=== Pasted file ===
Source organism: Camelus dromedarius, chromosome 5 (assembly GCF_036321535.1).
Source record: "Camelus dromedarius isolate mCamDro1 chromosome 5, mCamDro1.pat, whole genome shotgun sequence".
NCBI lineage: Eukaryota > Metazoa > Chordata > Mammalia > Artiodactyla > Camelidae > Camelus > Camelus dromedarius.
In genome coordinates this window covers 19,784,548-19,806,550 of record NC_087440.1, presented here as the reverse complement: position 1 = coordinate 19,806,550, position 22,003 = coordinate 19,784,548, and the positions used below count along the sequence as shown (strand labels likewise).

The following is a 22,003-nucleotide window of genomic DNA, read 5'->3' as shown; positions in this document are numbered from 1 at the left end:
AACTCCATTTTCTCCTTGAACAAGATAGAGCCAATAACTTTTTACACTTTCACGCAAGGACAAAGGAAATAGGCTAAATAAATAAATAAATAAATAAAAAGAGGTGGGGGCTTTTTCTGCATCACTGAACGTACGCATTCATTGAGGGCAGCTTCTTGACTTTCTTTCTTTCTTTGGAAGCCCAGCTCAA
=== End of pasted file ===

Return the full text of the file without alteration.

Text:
Source organism: Camelus dromedarius, chromosome 5 (assembly GCF_036321535.1).
Source record: "Camelus dromedarius isolate mCamDro1 chromosome 5, mCamDro1.pat, whole genome shotgun sequence".
NCBI lineage: Eukaryota > Metazoa > Chordata > Mammalia > Artiodactyla > Camelidae > Camelus > Camelus dromedarius.
In genome coordinates this window covers 19,784,548-19,806,550 of record NC_087440.1, presented here as the reverse complement: position 1 = coordinate 19,806,550, position 22,003 = coordinate 19,784,548, and the positions used below count along the sequence as shown (strand labels likewise).

The following is a 22,003-nucleotide window of genomic DNA, read 5'->3' as shown; positions in this document are numbered from 1 at the left end:
AACTCCATTTTCTCCTTGAACAAGATAGAGCCAATAACTTTTTACACTTTCACGCAAGGACAAAGGAAATAGGCTAAATAAATAAATAAATAAATAAAAAGAGGTGGGGGCTTTTTCTGCATCACTGAACGTACGCATTCATTGAGGGCAGCTTCTTGACTTTCTTTCTTTCTTTGGAAGCCCAGCTCAA